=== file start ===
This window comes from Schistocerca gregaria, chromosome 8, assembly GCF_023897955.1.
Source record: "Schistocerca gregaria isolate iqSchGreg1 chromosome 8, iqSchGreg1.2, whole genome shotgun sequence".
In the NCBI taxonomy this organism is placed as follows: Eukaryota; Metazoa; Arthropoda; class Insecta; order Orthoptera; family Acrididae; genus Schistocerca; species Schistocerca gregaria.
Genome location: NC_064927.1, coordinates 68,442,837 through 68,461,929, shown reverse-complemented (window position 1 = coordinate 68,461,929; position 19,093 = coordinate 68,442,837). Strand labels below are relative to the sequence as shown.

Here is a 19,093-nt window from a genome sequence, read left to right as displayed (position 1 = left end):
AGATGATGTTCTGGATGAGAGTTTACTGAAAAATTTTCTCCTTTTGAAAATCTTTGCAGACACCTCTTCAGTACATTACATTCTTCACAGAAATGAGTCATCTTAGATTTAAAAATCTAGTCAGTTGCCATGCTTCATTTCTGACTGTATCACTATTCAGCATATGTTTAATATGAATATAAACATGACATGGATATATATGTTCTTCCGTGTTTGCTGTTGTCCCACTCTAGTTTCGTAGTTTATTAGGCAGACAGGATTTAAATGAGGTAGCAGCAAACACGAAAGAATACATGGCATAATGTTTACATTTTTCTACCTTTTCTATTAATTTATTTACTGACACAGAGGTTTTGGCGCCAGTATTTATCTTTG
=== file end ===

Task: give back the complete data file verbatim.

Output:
This window comes from Schistocerca gregaria, chromosome 8, assembly GCF_023897955.1.
Source record: "Schistocerca gregaria isolate iqSchGreg1 chromosome 8, iqSchGreg1.2, whole genome shotgun sequence".
In the NCBI taxonomy this organism is placed as follows: Eukaryota; Metazoa; Arthropoda; class Insecta; order Orthoptera; family Acrididae; genus Schistocerca; species Schistocerca gregaria.
Genome location: NC_064927.1, coordinates 68,442,837 through 68,461,929, shown reverse-complemented (window position 1 = coordinate 68,461,929; position 19,093 = coordinate 68,442,837). Strand labels below are relative to the sequence as shown.

Here is a 19,093-nt window from a genome sequence, read left to right as displayed (position 1 = left end):
AGATGATGTTCTGGATGAGAGTTTACTGAAAAATTTTCTCCTTTTGAAAATCTTTGCAGACACCTCTTCAGTACATTACATTCTTCACAGAAATGAGTCATCTTAGATTTAAAAATCTAGTCAGTTGCCATGCTTCATTTCTGACTGTATCACTATTCAGCATATGTTTAATATGAATATAAACATGACATGGATATATATGTTCTTCCGTGTTTGCTGTTGTCCCACTCTAGTTTCGTAGTTTATTAGGCAGACAGGATTTAAATGAGGTAGCAGCAAACACGAAAGAATACATGGCATAATGTTTACATTTTTCTACCTTTTCTATTAATTTATTTACTGACACAGAGGTTTTGGCGCCAGTATTTATCTTTG